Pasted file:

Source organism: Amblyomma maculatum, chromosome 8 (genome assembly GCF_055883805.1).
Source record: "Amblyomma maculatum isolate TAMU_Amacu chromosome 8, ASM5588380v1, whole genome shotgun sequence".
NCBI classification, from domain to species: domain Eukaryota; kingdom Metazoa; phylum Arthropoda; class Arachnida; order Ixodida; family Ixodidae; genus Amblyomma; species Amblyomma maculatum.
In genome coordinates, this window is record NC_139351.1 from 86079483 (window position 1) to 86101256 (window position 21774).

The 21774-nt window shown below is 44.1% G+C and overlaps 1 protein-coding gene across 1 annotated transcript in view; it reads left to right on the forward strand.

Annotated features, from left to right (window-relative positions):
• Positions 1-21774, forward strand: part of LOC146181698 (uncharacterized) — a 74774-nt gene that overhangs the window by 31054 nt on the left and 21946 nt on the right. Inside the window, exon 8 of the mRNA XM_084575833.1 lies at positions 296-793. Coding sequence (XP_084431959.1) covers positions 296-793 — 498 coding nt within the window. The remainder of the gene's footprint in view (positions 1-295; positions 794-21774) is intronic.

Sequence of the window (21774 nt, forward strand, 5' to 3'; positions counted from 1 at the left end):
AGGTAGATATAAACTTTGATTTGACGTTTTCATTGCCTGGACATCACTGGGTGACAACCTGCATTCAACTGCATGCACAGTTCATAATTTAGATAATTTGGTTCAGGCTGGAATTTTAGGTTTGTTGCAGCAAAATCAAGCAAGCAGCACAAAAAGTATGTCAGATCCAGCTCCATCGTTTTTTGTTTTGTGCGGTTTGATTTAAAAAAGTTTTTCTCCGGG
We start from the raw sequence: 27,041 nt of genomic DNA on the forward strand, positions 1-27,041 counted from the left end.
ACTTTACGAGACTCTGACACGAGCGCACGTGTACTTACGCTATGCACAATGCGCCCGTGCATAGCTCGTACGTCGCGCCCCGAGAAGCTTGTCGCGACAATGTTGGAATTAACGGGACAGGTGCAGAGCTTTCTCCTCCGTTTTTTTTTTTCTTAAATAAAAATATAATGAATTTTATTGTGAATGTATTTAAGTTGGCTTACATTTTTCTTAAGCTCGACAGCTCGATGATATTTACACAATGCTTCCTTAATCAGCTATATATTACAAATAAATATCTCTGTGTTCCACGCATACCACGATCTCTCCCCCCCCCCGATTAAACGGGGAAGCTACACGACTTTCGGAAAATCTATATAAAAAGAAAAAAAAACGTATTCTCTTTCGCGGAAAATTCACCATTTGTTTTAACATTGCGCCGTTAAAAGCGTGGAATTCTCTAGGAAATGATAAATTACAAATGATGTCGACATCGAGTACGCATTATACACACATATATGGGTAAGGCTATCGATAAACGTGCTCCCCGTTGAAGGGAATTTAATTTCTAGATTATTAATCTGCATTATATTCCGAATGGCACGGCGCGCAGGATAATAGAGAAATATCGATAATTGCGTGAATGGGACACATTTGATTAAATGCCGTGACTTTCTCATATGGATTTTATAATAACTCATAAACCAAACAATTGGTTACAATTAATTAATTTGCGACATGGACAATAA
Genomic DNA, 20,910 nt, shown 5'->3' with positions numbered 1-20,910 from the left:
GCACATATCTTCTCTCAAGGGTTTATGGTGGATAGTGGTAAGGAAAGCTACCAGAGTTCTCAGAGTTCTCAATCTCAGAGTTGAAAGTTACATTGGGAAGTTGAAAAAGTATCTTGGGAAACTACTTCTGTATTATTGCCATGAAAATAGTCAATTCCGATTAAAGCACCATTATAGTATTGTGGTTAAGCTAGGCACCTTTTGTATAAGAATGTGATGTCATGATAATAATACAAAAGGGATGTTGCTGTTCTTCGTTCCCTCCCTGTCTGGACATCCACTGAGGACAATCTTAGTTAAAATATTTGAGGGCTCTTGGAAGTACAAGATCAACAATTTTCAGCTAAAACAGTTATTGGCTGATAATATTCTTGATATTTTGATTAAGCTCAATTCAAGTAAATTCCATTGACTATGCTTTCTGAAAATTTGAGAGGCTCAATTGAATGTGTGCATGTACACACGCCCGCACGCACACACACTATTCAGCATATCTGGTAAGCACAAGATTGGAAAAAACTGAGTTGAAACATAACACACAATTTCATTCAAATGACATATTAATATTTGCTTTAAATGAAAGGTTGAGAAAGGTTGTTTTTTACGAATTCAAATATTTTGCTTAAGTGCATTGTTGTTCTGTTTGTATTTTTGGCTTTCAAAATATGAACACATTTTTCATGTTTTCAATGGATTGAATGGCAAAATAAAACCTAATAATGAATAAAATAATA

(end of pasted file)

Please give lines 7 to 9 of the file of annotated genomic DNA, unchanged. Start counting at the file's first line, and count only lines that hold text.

• Positions 1-21774, forward strand: part of LOC146181698 (uncharacterized) — a 74774-nt gene that overhangs the window by 31054 nt on the left and 21946 nt on the right. Inside the window, exon 8 of the mRNA XM_084575833.1 lies at positions 296-793. Coding sequence (XP_084431959.1) covers positions 296-793 — 498 coding nt within the window. The remainder of the gene's footprint in view (positions 1-295; positions 794-21774) is intronic.

Sequence of the window (21774 nt, forward strand, 5' to 3'; positions counted from 1 at the left end):
AGGTAGATATAAACTTTGATTTGACGTTTTCATTGCCTGGACATCACTGGGTGACAACCTGCATTCAACTGCATGCACAGTTCATAATTTAGATAATTTGGTTCAGGCTGGAATTTTAGGTTTGTTGCAGCAAAATCAAGCAAGCAGCACAAAAAGTATGTCAGATCCAGCTCCATCGTTTTTTGTTTTGTGCGGTTTGATTTAAAAAAGTTTTTCTCCGGG